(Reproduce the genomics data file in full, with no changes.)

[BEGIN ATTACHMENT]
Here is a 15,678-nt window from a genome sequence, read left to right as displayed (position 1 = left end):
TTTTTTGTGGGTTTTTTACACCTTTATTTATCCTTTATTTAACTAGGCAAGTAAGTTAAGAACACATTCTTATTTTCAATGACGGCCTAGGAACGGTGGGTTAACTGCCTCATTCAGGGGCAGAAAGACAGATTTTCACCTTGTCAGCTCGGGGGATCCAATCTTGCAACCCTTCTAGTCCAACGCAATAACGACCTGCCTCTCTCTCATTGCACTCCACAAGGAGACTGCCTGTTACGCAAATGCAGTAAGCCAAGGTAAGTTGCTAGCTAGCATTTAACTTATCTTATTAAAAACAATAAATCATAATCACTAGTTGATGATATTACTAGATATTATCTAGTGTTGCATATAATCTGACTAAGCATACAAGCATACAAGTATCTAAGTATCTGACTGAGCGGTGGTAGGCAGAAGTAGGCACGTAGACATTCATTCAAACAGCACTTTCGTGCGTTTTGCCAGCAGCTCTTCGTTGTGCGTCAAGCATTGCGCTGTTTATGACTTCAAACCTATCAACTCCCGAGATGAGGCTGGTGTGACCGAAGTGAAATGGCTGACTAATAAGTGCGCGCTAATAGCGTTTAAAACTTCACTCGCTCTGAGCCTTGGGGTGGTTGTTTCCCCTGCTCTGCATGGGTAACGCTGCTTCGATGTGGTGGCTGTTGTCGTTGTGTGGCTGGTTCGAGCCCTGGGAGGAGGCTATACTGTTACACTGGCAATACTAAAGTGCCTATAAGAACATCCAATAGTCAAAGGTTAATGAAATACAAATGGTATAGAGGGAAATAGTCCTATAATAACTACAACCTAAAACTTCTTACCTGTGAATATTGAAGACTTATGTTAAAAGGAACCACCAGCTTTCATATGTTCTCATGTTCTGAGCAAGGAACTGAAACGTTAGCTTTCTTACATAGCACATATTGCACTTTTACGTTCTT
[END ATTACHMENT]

Here is a 15,678-nt window from a genome sequence, read left to right as displayed (position 1 = left end):
TTTTTTGTGGGTTTTTTACACCTTTATTTATCCTTTATTTAACTAGGCAAGTAAGTTAAGAACACATTCTTATTTTCAATGACGGCCTAGGAACGGTGGGTTAACTGCCTCATTCAGGGGCAGAAAGACAGATTTTCACCTTGTCAGCTCGGGGGATCCAATCTTGCAACCCTTCTAGTCCAACGCAATAACGACCTGCCTCTCTCTCATTGCACTCCACAAGGAGACTGCCTGTTACGCAAATGCAGTAAGCCAAGGTAAGTTGCTAGCTAGCATTTAACTTATCTTATTAAAAACAATAAATCATAATCACTAGTTGATGATATTACTAGATATTATCTAGTGTTGCATATAATCTGACTAAGCATACAAGCATACAAGTATCTAAGTATCTGACTGAGCGGTGGTAGGCAGAAGTAGGCACGTAGACATTCATTCAAACAGCACTTTCGTGCGTTTTGCCAGCAGCTCTTCGTTGTGCGTCAAGCATTGCGCTGTTTATGACTTCAAACCTATCAACTCCCGAGATGAGGCTGGTGTGACCGAAGTGAAATGGCTGACTAATAAGTGCGCGCTAATAGCGTTTAAAACTTCACTCGCTCTGAGCCTTGGGGTGGTTGTTTCCCCTGCTCTGCATGGGTAACGCTGCTTCGATGTGGTGGCTGTTGTCGTTGTGTGGCTGGTTCGAGCCCTGGGAGGAGGCTATACTGTTACACTGGCAATACTAAAGTGCCTATAAGAACATCCAATAGTCAAAGGTTAATGAAATACAAATGGTATAGAGGGAAATAGTCCTATAATAACTACAACCTAAAACTTCTTACCTGTGAATATTGAAGACTTATGTTAAAAGGAACCACCAGCTTTCATATGTTCTCATGTTCTGAGCAAGGAACTGAAACGTTAGCTTTCTTACATAGCACATATTGCACTTTTACGTTCTT